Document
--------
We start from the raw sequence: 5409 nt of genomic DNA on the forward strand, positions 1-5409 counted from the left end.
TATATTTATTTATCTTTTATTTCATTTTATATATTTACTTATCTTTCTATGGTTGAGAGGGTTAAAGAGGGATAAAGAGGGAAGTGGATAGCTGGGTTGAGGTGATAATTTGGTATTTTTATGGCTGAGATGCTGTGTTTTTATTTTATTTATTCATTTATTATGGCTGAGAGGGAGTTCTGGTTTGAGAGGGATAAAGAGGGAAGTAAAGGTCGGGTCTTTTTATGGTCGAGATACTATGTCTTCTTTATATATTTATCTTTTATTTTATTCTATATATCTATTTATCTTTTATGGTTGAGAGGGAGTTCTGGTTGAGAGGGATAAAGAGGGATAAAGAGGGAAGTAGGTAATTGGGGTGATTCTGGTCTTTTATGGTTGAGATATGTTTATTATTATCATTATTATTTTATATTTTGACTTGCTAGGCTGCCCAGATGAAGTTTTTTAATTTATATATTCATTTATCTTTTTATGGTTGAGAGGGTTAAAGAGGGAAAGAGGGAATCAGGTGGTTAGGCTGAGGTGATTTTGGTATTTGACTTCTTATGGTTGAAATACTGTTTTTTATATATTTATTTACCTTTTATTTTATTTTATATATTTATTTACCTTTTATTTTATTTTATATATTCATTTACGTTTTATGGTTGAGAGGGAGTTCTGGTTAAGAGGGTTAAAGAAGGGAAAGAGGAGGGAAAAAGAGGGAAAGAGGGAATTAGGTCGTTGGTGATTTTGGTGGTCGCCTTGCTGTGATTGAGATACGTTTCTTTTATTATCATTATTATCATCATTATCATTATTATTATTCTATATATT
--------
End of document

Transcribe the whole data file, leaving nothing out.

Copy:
We start from the raw sequence: 5409 nt of genomic DNA on the forward strand, positions 1-5409 counted from the left end.
TATATTTATTTATCTTTTATTTCATTTTATATATTTACTTATCTTTCTATGGTTGAGAGGGTTAAAGAGGGATAAAGAGGGAAGTGGATAGCTGGGTTGAGGTGATAATTTGGTATTTTTATGGCTGAGATGCTGTGTTTTTATTTTATTTATTCATTTATTATGGCTGAGAGGGAGTTCTGGTTTGAGAGGGATAAAGAGGGAAGTAAAGGTCGGGTCTTTTTATGGTCGAGATACTATGTCTTCTTTATATATTTATCTTTTATTTTATTCTATATATCTATTTATCTTTTATGGTTGAGAGGGAGTTCTGGTTGAGAGGGATAAAGAGGGATAAAGAGGGAAGTAGGTAATTGGGGTGATTCTGGTCTTTTATGGTTGAGATATGTTTATTATTATCATTATTATTTTATATTTTGACTTGCTAGGCTGCCCAGATGAAGTTTTTTAATTTATATATTCATTTATCTTTTTATGGTTGAGAGGGTTAAAGAGGGAAAGAGGGAATCAGGTGGTTAGGCTGAGGTGATTTTGGTATTTGACTTCTTATGGTTGAAATACTGTTTTTTATATATTTATTTACCTTTTATTTTATTTTATATATTTATTTACCTTTTATTTTATTTTATATATTCATTTACGTTTTATGGTTGAGAGGGAGTTCTGGTTAAGAGGGTTAAAGAAGGGAAAGAGGAGGGAAAAAGAGGGAAAGAGGGAATTAGGTCGTTGGTGATTTTGGTGGTCGCCTTGCTGTGATTGAGATACGTTTCTTTTATTATCATTATTATCATCATTATCATTATTATTATTCTATATATT